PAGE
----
The government could take on a $37.9 billion deficit and still maintain Canada’s debt-to-GDP ratio, argues the Canadian Centre for Policy Alternatives in its 2016 Alternative Federal Budget (AFB).

The think tank says the AFB would lift 1.1 million Canadians out of poverty, reduce income inequality, boost economic growth, and result in 520,000 new jobs, bringing Canada’s unemployment rate to 6.0%.

The AFB suggests the government integrate long-term care, home care and pharmacare into Canada’s publicly funded healthcare system, and meet the needs of today’s working families by investing in affordable childcare and enhancing parental leave.

Read: Is longer parental leave a good idea?

“We shouldn’t let the idea of federal deficits, even relatively large ones, scare us off making much needed investments in Canada. Every dollar of a federal deficit puts a surplus dollar in the pocket of the provinces, Canadian families or businesses,” says David Macdonald, senior economist at the Canadian Centre for Policy Alternatives.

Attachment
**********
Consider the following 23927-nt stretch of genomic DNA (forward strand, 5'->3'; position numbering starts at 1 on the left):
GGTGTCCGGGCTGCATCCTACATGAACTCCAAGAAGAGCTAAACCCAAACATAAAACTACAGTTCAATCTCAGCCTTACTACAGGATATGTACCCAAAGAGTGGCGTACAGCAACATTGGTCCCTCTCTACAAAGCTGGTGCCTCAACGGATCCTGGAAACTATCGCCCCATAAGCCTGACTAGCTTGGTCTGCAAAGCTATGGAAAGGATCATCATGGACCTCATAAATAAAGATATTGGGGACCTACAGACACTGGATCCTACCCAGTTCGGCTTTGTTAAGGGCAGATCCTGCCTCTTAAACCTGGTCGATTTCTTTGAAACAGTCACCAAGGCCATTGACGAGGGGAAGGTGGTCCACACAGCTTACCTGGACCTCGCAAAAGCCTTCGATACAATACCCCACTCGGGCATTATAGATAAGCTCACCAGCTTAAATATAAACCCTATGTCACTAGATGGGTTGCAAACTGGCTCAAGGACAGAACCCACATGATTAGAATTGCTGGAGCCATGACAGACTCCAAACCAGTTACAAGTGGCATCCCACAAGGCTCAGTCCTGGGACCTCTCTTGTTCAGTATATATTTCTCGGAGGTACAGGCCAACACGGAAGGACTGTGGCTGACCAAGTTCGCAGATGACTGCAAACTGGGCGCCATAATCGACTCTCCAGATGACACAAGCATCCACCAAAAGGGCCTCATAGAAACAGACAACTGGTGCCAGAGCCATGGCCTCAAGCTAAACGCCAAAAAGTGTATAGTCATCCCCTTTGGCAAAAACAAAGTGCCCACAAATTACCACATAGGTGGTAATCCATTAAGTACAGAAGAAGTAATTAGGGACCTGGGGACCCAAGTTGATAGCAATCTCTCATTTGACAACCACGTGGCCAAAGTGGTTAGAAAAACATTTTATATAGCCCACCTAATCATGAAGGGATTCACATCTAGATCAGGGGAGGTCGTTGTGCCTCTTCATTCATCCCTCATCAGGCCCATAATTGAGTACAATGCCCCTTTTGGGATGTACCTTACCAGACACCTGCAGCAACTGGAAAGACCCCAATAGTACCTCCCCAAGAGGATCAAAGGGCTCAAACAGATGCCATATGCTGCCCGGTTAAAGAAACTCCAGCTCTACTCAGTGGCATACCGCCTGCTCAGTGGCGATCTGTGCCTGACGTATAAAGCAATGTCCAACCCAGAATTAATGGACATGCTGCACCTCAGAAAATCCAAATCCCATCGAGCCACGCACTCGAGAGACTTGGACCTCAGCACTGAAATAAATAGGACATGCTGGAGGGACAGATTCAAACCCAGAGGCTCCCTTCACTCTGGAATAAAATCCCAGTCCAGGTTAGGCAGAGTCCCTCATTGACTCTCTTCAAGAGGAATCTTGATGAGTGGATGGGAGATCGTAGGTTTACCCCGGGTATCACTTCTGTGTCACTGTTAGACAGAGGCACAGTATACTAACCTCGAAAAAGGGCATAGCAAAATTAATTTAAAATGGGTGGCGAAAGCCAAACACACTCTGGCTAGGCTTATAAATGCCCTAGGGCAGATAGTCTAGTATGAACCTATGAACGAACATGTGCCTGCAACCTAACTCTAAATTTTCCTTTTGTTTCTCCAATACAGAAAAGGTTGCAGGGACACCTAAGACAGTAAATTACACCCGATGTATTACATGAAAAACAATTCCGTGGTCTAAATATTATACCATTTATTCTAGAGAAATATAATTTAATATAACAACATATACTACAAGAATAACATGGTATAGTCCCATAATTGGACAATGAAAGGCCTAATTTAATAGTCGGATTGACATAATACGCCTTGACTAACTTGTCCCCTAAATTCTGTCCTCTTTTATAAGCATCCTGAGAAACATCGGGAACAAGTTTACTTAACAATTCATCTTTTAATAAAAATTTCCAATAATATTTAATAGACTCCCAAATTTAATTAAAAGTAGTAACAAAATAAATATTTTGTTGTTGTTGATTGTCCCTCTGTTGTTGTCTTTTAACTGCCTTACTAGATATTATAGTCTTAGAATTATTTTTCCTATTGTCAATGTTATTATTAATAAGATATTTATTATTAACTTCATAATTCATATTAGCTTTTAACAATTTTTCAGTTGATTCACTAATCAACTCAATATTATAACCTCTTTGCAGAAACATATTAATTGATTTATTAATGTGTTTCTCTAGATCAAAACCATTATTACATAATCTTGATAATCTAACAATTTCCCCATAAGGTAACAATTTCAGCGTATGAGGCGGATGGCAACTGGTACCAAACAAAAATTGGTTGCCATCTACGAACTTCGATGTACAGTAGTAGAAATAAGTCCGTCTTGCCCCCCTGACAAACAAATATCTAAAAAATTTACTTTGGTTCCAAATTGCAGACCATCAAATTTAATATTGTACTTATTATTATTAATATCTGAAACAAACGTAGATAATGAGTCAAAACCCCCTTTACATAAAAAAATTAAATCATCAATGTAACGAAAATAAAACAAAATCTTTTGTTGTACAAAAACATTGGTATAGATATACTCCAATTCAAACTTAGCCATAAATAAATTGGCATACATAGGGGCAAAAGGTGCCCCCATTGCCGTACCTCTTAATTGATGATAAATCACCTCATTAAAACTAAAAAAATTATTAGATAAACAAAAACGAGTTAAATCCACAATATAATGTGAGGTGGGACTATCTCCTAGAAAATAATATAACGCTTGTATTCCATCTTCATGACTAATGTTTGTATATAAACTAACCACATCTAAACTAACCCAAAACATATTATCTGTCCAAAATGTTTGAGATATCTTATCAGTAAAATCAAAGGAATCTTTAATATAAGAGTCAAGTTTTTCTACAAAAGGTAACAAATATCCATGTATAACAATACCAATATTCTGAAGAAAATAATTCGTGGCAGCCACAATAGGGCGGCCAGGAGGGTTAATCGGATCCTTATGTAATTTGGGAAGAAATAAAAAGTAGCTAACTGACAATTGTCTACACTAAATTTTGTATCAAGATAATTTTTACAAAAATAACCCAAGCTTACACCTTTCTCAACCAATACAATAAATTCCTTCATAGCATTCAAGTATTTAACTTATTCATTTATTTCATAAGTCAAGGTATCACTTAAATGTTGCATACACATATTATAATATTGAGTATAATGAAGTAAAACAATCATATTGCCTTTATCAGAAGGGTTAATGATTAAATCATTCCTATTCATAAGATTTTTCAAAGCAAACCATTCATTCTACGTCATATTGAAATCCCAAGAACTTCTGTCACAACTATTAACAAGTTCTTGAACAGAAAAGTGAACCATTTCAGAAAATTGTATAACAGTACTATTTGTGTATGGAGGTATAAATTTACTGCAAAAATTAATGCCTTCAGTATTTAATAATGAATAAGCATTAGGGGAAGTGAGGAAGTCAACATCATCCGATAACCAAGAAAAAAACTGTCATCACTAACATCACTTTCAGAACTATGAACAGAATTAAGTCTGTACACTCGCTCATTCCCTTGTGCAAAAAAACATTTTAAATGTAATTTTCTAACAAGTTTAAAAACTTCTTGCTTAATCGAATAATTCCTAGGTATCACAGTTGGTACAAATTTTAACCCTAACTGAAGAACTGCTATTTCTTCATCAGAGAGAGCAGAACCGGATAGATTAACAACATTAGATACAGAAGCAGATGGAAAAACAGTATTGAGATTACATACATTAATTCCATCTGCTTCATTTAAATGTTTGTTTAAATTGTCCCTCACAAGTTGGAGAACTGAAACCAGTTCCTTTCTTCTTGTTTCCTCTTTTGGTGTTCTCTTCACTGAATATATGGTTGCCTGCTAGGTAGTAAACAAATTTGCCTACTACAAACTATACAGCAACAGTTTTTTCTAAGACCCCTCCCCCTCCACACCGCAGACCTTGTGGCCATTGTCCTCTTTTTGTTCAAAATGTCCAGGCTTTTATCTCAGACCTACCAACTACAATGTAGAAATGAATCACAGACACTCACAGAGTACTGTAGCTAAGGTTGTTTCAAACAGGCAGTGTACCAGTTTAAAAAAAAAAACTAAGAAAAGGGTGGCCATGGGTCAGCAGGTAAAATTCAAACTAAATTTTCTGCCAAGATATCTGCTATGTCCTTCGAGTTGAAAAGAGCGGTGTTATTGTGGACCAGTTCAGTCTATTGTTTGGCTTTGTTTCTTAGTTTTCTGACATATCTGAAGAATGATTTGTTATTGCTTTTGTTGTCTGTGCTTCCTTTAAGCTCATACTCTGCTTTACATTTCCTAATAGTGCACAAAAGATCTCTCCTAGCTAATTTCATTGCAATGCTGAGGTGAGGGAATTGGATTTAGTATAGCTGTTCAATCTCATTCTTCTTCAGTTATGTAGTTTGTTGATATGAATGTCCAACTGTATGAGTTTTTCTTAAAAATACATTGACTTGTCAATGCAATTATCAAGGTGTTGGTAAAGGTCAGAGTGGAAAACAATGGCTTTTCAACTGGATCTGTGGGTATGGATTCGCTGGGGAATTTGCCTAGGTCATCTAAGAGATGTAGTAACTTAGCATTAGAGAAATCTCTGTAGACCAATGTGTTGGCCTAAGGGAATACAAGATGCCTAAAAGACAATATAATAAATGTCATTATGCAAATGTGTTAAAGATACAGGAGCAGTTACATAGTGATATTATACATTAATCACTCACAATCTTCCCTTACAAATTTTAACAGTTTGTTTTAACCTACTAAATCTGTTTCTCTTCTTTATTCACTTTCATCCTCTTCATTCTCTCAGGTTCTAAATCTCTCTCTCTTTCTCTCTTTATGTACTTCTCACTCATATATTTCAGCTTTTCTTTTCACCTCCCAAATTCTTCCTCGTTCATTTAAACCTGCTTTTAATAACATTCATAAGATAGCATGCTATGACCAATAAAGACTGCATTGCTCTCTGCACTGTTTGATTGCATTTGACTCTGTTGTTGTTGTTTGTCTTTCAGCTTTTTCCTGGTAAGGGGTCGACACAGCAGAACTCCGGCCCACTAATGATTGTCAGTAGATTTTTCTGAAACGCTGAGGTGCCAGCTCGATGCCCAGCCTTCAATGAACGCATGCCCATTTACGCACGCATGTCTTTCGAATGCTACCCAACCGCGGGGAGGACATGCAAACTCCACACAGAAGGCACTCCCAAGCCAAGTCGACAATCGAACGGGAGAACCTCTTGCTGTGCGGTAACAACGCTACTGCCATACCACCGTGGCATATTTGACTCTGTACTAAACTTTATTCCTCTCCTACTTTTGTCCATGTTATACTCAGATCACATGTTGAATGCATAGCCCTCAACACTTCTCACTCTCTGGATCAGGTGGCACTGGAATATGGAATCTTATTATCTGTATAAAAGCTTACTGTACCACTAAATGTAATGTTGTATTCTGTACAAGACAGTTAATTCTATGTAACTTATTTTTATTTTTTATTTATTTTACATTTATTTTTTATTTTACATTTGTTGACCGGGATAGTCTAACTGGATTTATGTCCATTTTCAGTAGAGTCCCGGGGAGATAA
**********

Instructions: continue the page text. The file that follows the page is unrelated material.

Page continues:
The bottom 90% of families (those earning less than $165,000 a year) would see a net benefit from the AFB’s program spending and tax and transfer measures, while the top 5% of earners would see tax increases equivalent to about 2.6% of their average income.

Read: Working group formed to tackle national pharmaceutical strategy

The AFB plan also include:

  • introduces a national carbon tax at $30 a tonne with a refund for low-income families;
  • fosters a highly skilled workforce by eliminating university tuition fees;
  • tackles the ongoing crisis for First Nations housing, drinking water, and education;
  • enacts a comprehensive federal poverty reduction plan that would cut seniors’ poverty in half and cut child poverty by a quarter; and
  • repairs our cities by providing $7 billion a year for municipal infrastructure renewal.

Read: Liberals’ deficit continues to climb, reveals Morneau

This article was originally published by Benefits Canada’s companion site,

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